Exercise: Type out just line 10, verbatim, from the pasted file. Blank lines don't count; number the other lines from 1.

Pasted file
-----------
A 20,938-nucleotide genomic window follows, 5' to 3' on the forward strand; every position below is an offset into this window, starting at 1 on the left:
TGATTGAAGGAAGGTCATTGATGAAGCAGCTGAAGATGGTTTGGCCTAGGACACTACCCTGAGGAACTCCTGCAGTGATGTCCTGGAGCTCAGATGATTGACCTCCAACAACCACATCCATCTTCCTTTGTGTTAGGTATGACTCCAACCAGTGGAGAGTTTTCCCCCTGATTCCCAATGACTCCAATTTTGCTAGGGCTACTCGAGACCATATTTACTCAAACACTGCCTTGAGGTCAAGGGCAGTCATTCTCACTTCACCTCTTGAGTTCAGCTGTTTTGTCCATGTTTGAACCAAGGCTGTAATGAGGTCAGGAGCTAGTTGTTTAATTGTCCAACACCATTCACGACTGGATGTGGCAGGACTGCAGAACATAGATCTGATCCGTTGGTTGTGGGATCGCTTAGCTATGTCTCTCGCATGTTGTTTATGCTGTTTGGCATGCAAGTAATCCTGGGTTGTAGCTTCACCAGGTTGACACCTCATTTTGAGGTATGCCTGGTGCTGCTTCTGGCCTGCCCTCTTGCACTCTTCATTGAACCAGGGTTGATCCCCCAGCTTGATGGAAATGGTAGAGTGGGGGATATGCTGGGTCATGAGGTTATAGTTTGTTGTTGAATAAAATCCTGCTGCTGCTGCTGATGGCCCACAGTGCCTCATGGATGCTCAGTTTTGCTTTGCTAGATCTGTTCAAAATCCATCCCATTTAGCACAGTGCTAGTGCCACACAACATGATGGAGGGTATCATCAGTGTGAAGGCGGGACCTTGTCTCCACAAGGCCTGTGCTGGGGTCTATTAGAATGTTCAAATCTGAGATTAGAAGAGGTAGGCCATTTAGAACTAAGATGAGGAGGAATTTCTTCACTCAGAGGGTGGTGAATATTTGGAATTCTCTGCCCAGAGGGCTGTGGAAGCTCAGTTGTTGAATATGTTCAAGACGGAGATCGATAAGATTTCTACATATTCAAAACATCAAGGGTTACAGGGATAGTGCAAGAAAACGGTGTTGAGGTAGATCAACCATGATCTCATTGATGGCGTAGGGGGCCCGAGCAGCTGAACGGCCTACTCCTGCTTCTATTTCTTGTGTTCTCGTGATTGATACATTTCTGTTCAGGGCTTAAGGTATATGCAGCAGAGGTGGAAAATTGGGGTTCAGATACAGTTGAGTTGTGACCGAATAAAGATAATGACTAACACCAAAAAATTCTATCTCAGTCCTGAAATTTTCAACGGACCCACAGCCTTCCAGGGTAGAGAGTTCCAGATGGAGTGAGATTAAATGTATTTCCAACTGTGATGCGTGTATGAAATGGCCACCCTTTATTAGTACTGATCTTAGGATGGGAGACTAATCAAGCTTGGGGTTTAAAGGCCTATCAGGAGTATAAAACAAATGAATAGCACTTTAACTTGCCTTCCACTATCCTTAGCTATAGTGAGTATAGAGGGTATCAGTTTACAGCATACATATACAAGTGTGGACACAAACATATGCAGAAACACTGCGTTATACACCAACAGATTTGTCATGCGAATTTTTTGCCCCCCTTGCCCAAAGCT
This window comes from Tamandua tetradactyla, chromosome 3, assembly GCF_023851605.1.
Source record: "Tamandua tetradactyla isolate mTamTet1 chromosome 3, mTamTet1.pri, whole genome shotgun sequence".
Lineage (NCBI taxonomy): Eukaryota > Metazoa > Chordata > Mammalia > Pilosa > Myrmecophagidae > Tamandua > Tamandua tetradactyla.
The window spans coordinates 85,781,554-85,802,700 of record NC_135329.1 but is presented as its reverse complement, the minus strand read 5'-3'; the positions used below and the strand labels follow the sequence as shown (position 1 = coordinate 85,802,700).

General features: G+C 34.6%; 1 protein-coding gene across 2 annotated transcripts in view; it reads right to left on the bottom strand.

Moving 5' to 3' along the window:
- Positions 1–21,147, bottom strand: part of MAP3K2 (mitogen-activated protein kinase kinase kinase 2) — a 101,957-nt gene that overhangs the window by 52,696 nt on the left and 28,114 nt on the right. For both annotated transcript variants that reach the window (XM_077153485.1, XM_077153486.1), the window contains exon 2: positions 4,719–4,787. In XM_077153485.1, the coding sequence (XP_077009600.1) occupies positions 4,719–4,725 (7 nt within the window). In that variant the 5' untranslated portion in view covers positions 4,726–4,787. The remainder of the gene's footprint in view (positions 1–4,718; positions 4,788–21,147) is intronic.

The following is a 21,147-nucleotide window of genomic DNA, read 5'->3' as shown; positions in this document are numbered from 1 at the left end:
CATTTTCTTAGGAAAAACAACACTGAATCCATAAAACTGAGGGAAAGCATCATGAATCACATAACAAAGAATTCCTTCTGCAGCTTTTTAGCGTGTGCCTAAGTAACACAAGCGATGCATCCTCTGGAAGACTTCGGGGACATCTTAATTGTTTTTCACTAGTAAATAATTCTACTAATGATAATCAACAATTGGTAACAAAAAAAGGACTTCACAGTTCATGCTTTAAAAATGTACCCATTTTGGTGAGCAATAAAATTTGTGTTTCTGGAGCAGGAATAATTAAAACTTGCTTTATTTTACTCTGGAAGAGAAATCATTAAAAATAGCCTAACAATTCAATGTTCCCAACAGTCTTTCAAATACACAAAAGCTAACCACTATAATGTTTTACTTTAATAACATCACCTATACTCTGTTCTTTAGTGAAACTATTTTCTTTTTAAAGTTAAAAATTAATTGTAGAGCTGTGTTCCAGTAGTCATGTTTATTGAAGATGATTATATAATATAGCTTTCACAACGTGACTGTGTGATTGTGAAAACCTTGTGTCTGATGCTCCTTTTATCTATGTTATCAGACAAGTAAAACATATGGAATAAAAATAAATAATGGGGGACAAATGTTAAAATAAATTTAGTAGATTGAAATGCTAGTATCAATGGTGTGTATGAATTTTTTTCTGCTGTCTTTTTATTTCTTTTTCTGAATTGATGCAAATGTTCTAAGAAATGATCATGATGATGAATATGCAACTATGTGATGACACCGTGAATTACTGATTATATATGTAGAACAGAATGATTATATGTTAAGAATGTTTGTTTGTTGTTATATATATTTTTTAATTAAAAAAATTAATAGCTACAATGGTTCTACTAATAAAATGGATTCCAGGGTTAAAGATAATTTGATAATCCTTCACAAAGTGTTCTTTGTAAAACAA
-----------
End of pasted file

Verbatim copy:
The following is a 21,147-nucleotide window of genomic DNA, read 5'->3' as shown; positions in this document are numbered from 1 at the left end: